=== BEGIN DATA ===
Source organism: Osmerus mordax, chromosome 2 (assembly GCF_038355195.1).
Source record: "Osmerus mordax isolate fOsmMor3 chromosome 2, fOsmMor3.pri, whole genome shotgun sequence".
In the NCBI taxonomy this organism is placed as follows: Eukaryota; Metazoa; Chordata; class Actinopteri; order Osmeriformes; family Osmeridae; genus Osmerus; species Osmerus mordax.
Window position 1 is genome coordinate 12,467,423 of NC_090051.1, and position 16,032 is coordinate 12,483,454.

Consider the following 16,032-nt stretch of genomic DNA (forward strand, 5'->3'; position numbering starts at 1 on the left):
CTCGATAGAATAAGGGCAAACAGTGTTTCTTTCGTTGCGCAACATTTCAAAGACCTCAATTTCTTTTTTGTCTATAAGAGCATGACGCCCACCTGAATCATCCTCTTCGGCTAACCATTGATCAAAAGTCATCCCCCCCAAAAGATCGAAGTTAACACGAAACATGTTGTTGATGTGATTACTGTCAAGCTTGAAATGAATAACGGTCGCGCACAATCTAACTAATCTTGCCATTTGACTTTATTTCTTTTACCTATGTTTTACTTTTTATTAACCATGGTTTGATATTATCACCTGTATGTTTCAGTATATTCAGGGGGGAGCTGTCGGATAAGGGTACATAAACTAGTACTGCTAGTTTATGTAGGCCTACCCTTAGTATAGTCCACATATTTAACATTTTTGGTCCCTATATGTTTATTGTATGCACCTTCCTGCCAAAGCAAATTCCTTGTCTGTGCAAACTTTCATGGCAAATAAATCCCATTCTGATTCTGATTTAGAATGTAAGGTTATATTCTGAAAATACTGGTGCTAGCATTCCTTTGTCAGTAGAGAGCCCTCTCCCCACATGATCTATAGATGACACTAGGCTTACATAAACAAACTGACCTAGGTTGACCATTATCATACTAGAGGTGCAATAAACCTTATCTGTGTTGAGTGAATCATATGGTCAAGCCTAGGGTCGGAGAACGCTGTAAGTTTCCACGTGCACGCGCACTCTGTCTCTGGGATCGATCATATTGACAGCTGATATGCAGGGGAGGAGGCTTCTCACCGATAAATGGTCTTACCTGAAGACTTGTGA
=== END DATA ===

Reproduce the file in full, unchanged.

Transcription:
Source organism: Osmerus mordax, chromosome 2 (assembly GCF_038355195.1).
Source record: "Osmerus mordax isolate fOsmMor3 chromosome 2, fOsmMor3.pri, whole genome shotgun sequence".
In the NCBI taxonomy this organism is placed as follows: Eukaryota; Metazoa; Chordata; class Actinopteri; order Osmeriformes; family Osmeridae; genus Osmerus; species Osmerus mordax.
Window position 1 is genome coordinate 12,467,423 of NC_090051.1, and position 16,032 is coordinate 12,483,454.

Consider the following 16,032-nt stretch of genomic DNA (forward strand, 5'->3'; position numbering starts at 1 on the left):
CTCGATAGAATAAGGGCAAACAGTGTTTCTTTCGTTGCGCAACATTTCAAAGACCTCAATTTCTTTTTTGTCTATAAGAGCATGACGCCCACCTGAATCATCCTCTTCGGCTAACCATTGATCAAAAGTCATCCCCCCCAAAAGATCGAAGTTAACACGAAACATGTTGTTGATGTGATTACTGTCAAGCTTGAAATGAATAACGGTCGCGCACAATCTAACTAATCTTGCCATTTGACTTTATTTCTTTTACCTATGTTTTACTTTTTATTAACCATGGTTTGATATTATCACCTGTATGTTTCAGTATATTCAGGGGGGAGCTGTCGGATAAGGGTACATAAACTAGTACTGCTAGTTTATGTAGGCCTACCCTTAGTATAGTCCACATATTTAACATTTTTGGTCCCTATATGTTTATTGTATGCACCTTCCTGCCAAAGCAAATTCCTTGTCTGTGCAAACTTTCATGGCAAATAAATCCCATTCTGATTCTGATTTAGAATGTAAGGTTATATTCTGAAAATACTGGTGCTAGCATTCCTTTGTCAGTAGAGAGCCCTCTCCCCACATGATCTATAGATGACACTAGGCTTACATAAACAAACTGACCTAGGTTGACCATTATCATACTAGAGGTGCAATAAACCTTATCTGTGTTGAGTGAATCATATGGTCAAGCCTAGGGTCGGAGAACGCTGTAAGTTTCCACGTGCACGCGCACTCTGTCTCTGGGATCGATCATATTGACAGCTGATATGCAGGGGAGGAGGCTTCTCACCGATAAATGGTCTTACCTGAAGACTTGTGA